Dissolve Florida Entity

The Process of Dissolving a Corporation in Florida

At some point, there might be various reasons that lead to the need for closing a corporation by means of dissolution. If you find yourself in this situation with your business, you have likely pondered the process of dissolving a corporation in Florida. The process of dissolving a Florida corporation consists of two main steps: legally dissolving the corporation and subsequently winding up its operations. Depending on the specific circumstances and status of your business during the dissolution, there may be additional steps that need to be undertaken.

Corporation and LLC Dissolving

The great thing about Florida is that you aren’t obligated to obtain a tax clearance when dissolving your business, unlike in many other states.

However, we do encourage you to submit your tax clearance forms once all your financial documentation is prepared. This step not only simplifies the entire process but also ensures you won’t encounter any problems when dealing with the tax authorities in the future.

When an LLC is dissolved in Florida, the state retains ownership of the business name for a period of one year. The same rule applies to corporate dissolution, but with an additional condition that corporate entities can withdraw their dissolution request within 120 days of receiving a response.

This implies that if you have the capability or willingness (or both) to resume operations within a few months, you can do so without facing significant consequences, apart from the time it takes.

Fees and Forms

To initiate the dissolution of your corporation in Florida, you will be required to pay a fee of $35 in addition to filing the necessary dissolution forms.

It is important to complete your financial filings and obtain tax clearance before closing your books. Once you receive confirmation that your business has been dissolved, you only need to handle the remaining aspects of the dissolution, such as liquidating your assets.

However, if you choose to simply disappear without properly dissolving your corporation, it’s important to be aware of the significant fees imposed by Florida. An annual report filing fee of $150 is due on May 1st. Failure to meet this deadline can result in escalating fees, reaching nearly $1,000 by May 2nd. Reinstatement fees are nearly half of this amount.

While we understand that it may be tempting to walk away from a failing or contentious business, it is strongly advised to file the necessary dissolution paperwork. Take the next few months to consider whether you want to restructure or let the business go. Ultimately, the decision is yours to make, but we want to remind you that paying a mere $35 fee to dissolve your business is far more preferable than facing a reinstatement fee of $600, a late fee of $300, and an annual report filing fee of $150.

So in the end safeguard your interests when you decide to dissolve your Corporation, if circumstances permit. We strongly advise reaching out to one our Florida Agents, immediately upon notifying them of your intention to dissolve the company. It is crucial to address any unresolved intellectual property (IP) matters or pending patents, as others may exploit the opportunity to adopt your company name and potentially infringe upon your identity. This risk extends not only to the company itself but also to any individual planning to establish a new entity using your former name.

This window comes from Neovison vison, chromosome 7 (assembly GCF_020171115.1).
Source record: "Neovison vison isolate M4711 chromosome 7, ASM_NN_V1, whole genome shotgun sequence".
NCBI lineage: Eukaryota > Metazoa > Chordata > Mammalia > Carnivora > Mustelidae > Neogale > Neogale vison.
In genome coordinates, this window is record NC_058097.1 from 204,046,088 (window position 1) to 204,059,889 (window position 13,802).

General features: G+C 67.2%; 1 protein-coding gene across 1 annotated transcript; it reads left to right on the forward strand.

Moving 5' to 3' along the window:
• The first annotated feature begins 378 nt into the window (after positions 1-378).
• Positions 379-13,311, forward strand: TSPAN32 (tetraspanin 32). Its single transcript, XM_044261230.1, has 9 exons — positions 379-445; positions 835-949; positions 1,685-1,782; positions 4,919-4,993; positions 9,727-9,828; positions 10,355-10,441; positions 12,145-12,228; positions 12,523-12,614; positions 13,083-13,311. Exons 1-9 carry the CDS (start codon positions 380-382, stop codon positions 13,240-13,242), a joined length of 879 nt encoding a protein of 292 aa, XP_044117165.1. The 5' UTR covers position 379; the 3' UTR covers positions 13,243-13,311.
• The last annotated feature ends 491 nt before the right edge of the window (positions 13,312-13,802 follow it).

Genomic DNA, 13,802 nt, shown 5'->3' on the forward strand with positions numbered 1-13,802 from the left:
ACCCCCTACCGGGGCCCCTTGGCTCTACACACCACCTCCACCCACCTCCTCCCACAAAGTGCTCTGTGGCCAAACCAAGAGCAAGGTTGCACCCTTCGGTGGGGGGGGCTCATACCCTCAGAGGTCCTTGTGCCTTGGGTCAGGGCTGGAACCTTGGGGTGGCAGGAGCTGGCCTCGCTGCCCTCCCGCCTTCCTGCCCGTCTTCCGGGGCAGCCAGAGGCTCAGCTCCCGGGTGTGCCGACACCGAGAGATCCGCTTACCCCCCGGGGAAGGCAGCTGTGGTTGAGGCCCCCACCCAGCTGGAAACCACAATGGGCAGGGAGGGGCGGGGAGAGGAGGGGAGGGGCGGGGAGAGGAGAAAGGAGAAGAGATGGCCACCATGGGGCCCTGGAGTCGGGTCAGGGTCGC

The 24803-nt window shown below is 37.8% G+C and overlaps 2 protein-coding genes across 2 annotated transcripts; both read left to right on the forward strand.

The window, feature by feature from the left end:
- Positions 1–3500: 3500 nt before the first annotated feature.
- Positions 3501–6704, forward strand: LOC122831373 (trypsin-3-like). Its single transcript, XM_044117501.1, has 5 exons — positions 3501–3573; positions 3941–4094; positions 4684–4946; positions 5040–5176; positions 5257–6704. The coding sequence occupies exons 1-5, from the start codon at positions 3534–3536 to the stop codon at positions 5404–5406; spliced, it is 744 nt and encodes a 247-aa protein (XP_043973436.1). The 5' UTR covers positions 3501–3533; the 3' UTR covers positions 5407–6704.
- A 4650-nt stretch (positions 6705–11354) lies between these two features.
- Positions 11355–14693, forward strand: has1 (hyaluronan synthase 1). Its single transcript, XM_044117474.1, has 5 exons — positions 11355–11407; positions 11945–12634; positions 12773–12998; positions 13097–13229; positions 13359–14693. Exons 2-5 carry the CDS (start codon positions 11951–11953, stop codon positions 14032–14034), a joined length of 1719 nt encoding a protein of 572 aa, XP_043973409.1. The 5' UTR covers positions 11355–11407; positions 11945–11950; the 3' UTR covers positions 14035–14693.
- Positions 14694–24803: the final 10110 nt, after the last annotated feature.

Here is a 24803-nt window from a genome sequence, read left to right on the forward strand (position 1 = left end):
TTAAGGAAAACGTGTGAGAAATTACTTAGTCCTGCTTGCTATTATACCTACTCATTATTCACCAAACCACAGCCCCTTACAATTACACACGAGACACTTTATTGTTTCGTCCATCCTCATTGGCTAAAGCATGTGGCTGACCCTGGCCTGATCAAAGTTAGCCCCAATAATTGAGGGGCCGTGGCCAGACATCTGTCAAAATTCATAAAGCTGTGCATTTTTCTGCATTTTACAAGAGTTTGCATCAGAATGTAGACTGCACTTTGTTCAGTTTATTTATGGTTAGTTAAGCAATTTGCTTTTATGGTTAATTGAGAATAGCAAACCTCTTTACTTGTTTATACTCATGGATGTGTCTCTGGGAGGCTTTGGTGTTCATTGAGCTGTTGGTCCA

Company Dissolution 


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To dissolve your Florida Corporation the $35 filing fee is required.

Articles of dissolution sent by mail undergo processing within about one week. Dissolutions submitted online are typically processed within a span of two to four days. Alternatively, if you choose to personally deliver the articles of dissolution, they will be processed immediately without any additional fee.

Once the dissolution is filed, a confirmation letter will be sent to you via mail. Additionally, you will have the option to print a copy directly from their website.

The annual report fee for Florida amounts to $150, which is required to be paid by May 1st. In case of late payment, a penalty fee of $400 is imposed after May 1st. Moreover, if you opt to re-register your business after the third Friday in September, when Florida administratively dissolves your business due to non-payment of annual fees, an additional reinstatement fee of $600 is applicable.

After your business status has been revoked, you have the flexibility to reinstate your business at any time by submitting a reinstatement request through the Florida Department of State website.

To reactive a corporation in Florida, you must file for reinstatement with the Division of Corporations via their website. You will need:
1. Document number
2. Entity name
3. Federal employer identification number (FEIN)
4. Certificate of status
5. Email address
6. Mailing address
7. Registered agent name, address, signature (the person designated to process the reinstatement on behalf of the business)
8. Principals’ names and addresses